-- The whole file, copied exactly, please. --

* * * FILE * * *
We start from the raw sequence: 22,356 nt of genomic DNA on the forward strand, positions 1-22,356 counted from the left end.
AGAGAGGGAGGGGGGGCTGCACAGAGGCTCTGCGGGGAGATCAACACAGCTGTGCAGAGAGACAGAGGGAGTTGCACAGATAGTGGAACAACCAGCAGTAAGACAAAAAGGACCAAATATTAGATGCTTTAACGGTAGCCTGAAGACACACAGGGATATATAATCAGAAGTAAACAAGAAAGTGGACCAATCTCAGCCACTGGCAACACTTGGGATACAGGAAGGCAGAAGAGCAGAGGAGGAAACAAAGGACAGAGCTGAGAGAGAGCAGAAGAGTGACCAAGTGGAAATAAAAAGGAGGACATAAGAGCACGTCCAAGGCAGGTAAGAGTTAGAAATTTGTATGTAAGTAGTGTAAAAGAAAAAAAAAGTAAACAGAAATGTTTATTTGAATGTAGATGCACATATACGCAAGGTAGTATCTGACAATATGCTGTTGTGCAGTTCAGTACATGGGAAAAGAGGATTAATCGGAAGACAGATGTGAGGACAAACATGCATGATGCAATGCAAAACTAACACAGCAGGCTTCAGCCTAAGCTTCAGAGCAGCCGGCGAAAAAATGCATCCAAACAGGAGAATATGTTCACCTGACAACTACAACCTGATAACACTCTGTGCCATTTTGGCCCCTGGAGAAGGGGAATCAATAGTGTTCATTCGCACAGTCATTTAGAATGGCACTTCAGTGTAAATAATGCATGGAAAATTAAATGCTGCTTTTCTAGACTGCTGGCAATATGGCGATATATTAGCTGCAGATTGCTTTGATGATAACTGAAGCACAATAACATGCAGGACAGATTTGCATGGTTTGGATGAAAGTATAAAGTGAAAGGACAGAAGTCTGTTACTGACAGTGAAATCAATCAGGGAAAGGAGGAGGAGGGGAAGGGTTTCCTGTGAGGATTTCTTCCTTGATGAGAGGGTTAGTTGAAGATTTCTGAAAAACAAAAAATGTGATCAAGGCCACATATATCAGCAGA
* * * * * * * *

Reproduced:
We start from the raw sequence: 22,356 nt of genomic DNA on the forward strand, positions 1-22,356 counted from the left end.
AGAGAGGGAGGGGGGGCTGCACAGAGGCTCTGCGGGGAGATCAACACAGCTGTGCAGAGAGACAGAGGGAGTTGCACAGATAGTGGAACAACCAGCAGTAAGACAAAAAGGACCAAATATTAGATGCTTTAACGGTAGCCTGAAGACACACAGGGATATATAATCAGAAGTAAACAAGAAAGTGGACCAATCTCAGCCACTGGCAACACTTGGGATACAGGAAGGCAGAAGAGCAGAGGAGGAAACAAAGGACAGAGCTGAGAGAGAGCAGAAGAGTGACCAAGTGGAAATAAAAAGGAGGACATAAGAGCACGTCCAAGGCAGGTAAGAGTTAGAAATTTGTATGTAAGTAGTGTAAAAGAAAAAAAAAGTAAACAGAAATGTTTATTTGAATGTAGATGCACATATACGCAAGGTAGTATCTGACAATATGCTGTTGTGCAGTTCAGTACATGGGAAAAGAGGATTAATCGGAAGACAGATGTGAGGACAAACATGCATGATGCAATGCAAAACTAACACAGCAGGCTTCAGCCTAAGCTTCAGAGCAGCCGGCGAAAAAATGCATCCAAACAGGAGAATATGTTCACCTGACAACTACAACCTGATAACACTCTGTGCCATTTTGGCCCCTGGAGAAGGGGAATCAATAGTGTTCATTCGCACAGTCATTTAGAATGGCACTTCAGTGTAAATAATGCATGGAAAATTAAATGCTGCTTTTCTAGACTGCTGGCAATATGGCGATATATTAGCTGCAGATTGCTTTGATGATAACTGAAGCACAATAACATGCAGGACAGATTTGCATGGTTTGGATGAAAGTATAAAGTGAAAGGACAGAAGTCTGTTACTGACAGTGAAATCAATCAGGGAAAGGAGGAGGAGGGGAAGGGTTTCCTGTGAGGATTTCTTCCTTGATGAGAGGGTTAGTTGAAGATTTCTGAAAAACAAAAAATGTGATCAAGGCCACATATATCAGCAGA